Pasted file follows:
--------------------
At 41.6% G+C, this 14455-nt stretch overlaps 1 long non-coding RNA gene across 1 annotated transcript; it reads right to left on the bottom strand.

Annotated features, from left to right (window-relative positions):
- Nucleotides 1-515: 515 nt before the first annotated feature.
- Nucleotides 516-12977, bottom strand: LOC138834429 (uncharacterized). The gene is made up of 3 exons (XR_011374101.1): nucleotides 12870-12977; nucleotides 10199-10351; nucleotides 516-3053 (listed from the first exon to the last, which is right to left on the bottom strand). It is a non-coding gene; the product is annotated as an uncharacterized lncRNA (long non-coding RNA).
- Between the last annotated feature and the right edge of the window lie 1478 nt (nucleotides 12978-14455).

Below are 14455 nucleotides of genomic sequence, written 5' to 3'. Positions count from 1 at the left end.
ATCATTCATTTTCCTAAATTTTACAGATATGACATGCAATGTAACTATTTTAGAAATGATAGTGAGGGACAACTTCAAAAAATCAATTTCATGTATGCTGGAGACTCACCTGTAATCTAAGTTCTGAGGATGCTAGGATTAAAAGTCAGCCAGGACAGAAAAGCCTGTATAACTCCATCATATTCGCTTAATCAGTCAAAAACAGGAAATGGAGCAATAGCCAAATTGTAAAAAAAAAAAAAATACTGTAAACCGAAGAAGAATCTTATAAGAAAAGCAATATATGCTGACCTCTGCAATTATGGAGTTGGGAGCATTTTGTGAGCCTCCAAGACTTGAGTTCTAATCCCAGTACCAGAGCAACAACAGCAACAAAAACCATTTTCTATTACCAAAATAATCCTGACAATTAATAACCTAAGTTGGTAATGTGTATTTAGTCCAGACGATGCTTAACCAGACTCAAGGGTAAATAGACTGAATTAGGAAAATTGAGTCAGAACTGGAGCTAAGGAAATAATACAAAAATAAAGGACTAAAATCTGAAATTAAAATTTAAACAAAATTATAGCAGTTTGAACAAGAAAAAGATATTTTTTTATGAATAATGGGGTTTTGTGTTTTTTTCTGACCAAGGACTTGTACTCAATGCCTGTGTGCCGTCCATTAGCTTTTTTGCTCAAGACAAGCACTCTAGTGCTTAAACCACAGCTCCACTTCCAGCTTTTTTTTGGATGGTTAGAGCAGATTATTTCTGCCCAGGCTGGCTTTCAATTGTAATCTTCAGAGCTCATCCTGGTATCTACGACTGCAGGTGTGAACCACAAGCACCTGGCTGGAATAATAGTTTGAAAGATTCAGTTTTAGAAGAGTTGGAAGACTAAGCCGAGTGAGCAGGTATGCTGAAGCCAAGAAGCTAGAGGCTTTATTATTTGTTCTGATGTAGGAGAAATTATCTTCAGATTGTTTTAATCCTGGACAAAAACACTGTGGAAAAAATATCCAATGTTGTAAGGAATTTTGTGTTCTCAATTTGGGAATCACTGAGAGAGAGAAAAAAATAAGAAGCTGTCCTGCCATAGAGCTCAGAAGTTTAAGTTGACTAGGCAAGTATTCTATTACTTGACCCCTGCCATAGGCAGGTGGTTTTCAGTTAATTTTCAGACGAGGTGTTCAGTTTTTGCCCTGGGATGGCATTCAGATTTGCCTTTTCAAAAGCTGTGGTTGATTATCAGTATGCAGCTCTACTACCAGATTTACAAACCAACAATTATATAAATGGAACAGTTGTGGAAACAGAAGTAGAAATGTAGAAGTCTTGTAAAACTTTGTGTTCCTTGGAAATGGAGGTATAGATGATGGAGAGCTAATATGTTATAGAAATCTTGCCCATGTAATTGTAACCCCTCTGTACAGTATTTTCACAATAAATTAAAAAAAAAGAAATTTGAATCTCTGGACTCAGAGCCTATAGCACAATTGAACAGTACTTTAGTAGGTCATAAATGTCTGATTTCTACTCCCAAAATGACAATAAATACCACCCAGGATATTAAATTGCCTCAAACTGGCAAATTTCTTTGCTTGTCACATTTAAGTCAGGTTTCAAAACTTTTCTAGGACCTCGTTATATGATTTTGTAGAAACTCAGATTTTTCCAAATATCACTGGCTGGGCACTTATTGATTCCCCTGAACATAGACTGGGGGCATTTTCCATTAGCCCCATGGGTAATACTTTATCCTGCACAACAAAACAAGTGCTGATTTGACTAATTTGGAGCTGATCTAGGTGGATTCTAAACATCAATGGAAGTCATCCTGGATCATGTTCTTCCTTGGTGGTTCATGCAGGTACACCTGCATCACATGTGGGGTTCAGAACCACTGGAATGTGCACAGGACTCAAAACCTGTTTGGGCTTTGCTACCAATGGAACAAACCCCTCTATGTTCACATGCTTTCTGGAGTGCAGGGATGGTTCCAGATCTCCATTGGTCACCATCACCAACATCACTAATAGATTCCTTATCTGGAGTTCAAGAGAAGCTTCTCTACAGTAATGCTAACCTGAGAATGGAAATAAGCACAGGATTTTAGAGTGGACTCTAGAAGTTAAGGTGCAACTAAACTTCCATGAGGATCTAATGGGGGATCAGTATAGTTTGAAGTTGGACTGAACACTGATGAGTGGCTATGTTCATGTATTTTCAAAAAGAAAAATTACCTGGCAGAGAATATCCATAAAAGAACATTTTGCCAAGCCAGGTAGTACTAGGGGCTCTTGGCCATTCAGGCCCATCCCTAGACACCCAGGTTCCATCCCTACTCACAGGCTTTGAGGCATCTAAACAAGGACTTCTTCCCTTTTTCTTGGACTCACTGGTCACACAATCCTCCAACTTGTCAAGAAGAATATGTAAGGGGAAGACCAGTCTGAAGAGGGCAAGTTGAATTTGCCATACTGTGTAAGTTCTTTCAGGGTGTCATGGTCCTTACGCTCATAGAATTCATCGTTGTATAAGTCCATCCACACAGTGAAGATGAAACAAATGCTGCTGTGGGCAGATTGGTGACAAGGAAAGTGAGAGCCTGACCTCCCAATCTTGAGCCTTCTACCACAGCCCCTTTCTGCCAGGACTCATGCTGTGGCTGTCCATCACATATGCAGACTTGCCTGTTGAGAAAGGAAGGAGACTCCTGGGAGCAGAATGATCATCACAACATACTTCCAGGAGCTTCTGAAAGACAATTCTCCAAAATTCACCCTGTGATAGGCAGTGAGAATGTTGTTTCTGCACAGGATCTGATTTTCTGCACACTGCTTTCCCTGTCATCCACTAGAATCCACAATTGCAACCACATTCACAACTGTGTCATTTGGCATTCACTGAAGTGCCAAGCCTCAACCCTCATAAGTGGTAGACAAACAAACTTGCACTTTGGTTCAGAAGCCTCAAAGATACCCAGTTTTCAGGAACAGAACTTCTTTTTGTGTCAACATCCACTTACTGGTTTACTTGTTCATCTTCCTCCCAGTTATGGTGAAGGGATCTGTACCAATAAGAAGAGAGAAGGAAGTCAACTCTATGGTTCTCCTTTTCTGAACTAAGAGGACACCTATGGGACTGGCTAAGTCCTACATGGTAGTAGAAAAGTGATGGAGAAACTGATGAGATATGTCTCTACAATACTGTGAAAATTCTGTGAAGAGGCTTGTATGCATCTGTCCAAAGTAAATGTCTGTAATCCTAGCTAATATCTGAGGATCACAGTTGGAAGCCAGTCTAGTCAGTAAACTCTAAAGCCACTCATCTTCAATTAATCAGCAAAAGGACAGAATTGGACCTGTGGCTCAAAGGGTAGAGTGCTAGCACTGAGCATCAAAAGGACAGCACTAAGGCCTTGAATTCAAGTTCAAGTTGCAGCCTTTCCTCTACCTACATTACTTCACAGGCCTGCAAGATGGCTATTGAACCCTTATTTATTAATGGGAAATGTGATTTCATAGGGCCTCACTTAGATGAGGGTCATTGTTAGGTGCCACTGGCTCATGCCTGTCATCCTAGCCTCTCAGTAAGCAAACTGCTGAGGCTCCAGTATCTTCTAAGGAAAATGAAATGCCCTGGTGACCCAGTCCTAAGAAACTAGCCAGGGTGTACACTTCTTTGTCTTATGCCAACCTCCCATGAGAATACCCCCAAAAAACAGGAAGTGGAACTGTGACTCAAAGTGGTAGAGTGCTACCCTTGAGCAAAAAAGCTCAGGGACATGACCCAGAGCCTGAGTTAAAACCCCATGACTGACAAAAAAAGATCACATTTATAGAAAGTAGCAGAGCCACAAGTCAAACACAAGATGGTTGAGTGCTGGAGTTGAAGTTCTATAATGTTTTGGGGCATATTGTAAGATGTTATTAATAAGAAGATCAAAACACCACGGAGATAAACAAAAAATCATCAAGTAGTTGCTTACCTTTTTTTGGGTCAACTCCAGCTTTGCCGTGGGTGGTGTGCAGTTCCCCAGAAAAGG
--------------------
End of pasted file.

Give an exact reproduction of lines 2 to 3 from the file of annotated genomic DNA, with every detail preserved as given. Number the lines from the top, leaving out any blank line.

Annotated features, from left to right (window-relative positions):
- Nucleotides 1-515: 515 nt before the first annotated feature.